PENDLETON — An estimated 10,000 people recall being picked up in George Robert “Bob” Winn's berry bus and taken to his farm to get some jingle in their pockets.
The 84-year-old man who died Oct. 7 employed many Eastern Oregon children as strawberry pickers on his Weston farm for 50 years, resulting in a legacy of hard work that has lived on.
“He gave me a real sense of work ethic,” Deb Brumley, 56, said of her boss when she was just 11. “He was really kind to us. He made us feel important.”
Bob Winn inherited the farm from his father in the 1940s, but his grandfather Jesse Winn founded the farm in 1875. He would send out a bus at the crack of dawn to pick up children from towns such as Milton-Freewater, Athena and Weston to come pick berries at his farm. They were paid by the flat — about 12 pints. Some children would pick 15 pints an hour; some would pick one.
“We always remembered the fast pickers from each season,” Bob's youngest son Preston Winn, 56, said.
Preston, who teaches agriculture at Blue Mountain Community College, now lives on the family farm. He and his wife Arlene run Winn Homestead Events using the refurbished barn built by his grandfather in 1916. He said there is something special about stepping out in the morning and walking on the same ground his great-grandfather walked on.
“My dad was proud of that,” Preston said. “It was his hope that people will never lose the understanding that we need to love the land and be good stewards if we are going to continue as a human race.”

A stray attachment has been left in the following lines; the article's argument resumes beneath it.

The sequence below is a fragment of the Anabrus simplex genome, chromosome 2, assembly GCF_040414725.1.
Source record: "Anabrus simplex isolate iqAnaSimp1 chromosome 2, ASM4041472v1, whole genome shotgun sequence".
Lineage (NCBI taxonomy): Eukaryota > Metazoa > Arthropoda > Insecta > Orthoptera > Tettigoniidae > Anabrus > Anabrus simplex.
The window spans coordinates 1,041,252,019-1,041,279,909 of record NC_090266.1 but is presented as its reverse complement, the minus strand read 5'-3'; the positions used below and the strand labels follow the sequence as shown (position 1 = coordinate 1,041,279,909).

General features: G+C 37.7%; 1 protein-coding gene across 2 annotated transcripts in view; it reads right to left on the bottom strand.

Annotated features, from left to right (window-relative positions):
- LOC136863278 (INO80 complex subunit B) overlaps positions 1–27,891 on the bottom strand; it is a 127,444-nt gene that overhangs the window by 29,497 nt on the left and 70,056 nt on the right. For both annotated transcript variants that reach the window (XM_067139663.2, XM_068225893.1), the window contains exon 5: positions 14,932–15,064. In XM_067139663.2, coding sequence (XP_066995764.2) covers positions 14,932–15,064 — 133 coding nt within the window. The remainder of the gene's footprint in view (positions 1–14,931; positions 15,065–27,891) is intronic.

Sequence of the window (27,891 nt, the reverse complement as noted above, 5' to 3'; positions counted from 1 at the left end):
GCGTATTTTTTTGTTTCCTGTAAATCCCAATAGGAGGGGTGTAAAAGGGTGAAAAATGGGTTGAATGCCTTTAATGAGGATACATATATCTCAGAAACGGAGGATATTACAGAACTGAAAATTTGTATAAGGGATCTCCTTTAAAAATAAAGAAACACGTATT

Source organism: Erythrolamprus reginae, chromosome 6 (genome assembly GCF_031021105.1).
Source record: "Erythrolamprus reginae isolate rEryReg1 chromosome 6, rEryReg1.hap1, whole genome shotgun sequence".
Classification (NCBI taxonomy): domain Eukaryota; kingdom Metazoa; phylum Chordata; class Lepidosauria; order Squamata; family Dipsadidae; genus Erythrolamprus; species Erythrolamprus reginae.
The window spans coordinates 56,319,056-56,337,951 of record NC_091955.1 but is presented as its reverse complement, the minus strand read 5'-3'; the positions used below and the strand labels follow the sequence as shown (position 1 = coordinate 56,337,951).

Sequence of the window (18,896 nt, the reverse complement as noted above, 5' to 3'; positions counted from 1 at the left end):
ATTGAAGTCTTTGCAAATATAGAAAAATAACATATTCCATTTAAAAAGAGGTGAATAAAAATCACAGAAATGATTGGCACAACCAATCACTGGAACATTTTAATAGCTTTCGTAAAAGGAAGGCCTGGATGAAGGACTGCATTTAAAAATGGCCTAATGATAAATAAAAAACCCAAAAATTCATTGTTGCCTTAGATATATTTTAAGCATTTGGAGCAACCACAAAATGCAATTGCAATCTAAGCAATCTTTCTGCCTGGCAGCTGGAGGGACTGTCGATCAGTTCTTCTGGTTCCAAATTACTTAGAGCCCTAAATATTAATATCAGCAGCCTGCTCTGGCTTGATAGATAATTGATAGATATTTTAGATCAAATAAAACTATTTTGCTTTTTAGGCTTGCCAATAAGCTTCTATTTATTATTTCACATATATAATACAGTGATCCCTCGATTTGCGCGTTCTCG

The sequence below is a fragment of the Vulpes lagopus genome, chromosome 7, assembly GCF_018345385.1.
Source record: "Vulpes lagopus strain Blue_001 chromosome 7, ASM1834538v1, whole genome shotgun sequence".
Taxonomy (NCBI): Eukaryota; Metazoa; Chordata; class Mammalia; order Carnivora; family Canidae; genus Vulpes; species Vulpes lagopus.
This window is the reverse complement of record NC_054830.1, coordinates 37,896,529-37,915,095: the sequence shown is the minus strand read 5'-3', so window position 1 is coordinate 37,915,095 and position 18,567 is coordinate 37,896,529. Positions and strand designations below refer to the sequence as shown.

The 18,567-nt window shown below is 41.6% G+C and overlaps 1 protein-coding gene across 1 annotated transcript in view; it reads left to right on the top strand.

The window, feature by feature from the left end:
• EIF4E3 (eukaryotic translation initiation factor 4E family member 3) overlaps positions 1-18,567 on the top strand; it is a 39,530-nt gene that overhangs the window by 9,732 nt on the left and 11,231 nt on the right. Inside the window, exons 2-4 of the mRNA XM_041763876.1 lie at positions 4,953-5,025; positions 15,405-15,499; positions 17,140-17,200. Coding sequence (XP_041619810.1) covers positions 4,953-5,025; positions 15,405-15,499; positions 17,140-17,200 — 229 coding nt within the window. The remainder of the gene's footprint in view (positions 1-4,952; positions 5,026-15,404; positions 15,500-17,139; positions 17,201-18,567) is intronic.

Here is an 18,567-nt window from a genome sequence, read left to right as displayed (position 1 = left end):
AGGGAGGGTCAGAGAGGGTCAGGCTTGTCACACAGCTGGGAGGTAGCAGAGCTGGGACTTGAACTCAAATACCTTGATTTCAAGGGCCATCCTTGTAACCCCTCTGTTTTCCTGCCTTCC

Preston Winn boiled down a few more of his father's values to faith, family, fun, education and music. Of course, Preston said “fun” was spelled w-o-r-k in his family.
“We worked together and laughed and cried and we saw at the end of the day we got something accomplished,” Preston said. “That was fun to us.”
Bob was married to wife Imogene, 82, for 65 years before he died. They had three other children in addition to Preston plus 12 grandchildren and 15 great-granchildren.
Bob went on to obtain five degrees at BMCC after retiring from farming in the 1980s. Preston and Arlene continued the strawberry business until 2002, when they let it go because an increased deer population destroyed half the crops for four straight years.
Preston remembers his grandfather exhibited similar values as his father.
“Grandpa never turned people away,” Preston said. “If people turned up during the Depression needing help, he'd have them work a half hour then feed them a good meal. That's the way that dad was, too.”
Preston hopes he measures up to the legacy.
“He was one of my heroes, truly,” Preston said of his father. “I want to be the same type of man.”